Should I tune after the catalytic converter?
To show the practical effect of measuring fuel mixtures during tunning at the tailpipe compared to at the engine (pre-catalytic converter vs post-catalytic converter) with a ‘broad band’ oxygen sensor. This testing was done to determine the approach needed for successful tuning of performance vehicles.
Measuring of A/F ratio with ‘Broadband’ sensors, background information:
Sensors such as Bosch’s LSU family (and the required controllers/displays) are cheap, fast and incredibly accurate. They are used by Car manufacturers for both development calibration and in the actual production vehicles for fine closed loop control of air/fuel ratios.
It must be remembered that they are only measuring oxygen concentration to display the air fuel ratio in terms of Lambda (explained later). Combustion efficiency also has an effect on the available oxygen and therefore the final reading.
They do have sensitivity to hydrogen concentrations etc and also exhaust pressure, the effects are small enough to generally ignore (though most vehicle manufacturers ECU’s incorporate a pressure correction factor that can be implemented, specially in Turbo applications with higher back pressure).
Measuring of A/F ratio with 4 gas analyser, background information:
Common workshop style 4 gas analysers (measuring CO, CO2, HC and O2) generally use Non-Dispersive Infrared Spectroscopy (NDIR) principle for CO,CO2 and HC and a consumable chemical cell for O2 measurement.
The air/fuel information that they display is based on a complex calculation called the ‘Brettschnieder’ theorem after its creator. This formula basically looks at the composition of the exhaust by measuring the 4 gases and then calculates how much air and fuel must have been reacted to have that final result.
It is insensitive to combustion efficiency and catalytic converter operation (‘what goes in must come out’). The problem is with this equipment it’s expensive and the reaction time is too slow (often >5 seconds) for general performance tunning work and totally useless for transient testing.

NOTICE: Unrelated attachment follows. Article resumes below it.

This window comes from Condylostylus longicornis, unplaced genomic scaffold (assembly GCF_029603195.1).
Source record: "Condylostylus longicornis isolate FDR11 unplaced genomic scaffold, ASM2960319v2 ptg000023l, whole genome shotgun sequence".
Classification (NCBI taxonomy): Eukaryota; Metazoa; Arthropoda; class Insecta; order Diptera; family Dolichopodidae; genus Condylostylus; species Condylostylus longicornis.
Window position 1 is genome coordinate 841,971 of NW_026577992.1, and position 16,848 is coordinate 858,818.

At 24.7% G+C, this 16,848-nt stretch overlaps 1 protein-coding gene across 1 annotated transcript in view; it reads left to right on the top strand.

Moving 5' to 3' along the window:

Lambda vs air/fuel ratio, background information:
Lambda is a way of expressing air/fuel ratio that is independent of fuel composition. It is basically a ratio of how far away we are from that ideal air/fuel ratio for any particular fuel.
Every fuel has a chemically ideal (stoichiometric) mixture with air that allows complete combustion (theoretically) i.e. those who remember High school chemistry will understand about ‘balancing’ chemical equations. As all fuels have different compositions (Hydrogen & Carbon composition primarily) so therefore each will have a different amount of air required to combust it fully.
Lambda 1 is stoichiometric (ideal), 0.9 is 10% rich, 1.1 is 10% lean, regardless of fuel type.
Lambda 1 is neither best for economy or power, it is optimal for catalytic converter operation and therefore low emissions.
Examples of some fuels and their equivalent air/fuel ratios-
Lambda Petrol LPG Methanol Ethanol
0.90- 13.2 14.0 5.8 8.1
0.95- 14.0 14.7 6.1 8.6
1.00- 14.7 15.5 6.4 9.0
1.05- 15.4 16.3 6.7 9.5
1.10- 16.2 17.1 7.0 9.9
Lambda 1 with LPG would be 15.5:1 but will be 14.7:1 if running on petrol.
Displaying Lambda as an actual air/fuel ratio requires knowledge of the fuel composition. It is not safe to assume its 14.7 for petrol as even a small change or additives like ethanol in the fuel alters the stoichiometric point significantly (10% added makes it 14:1 not 14.7:1).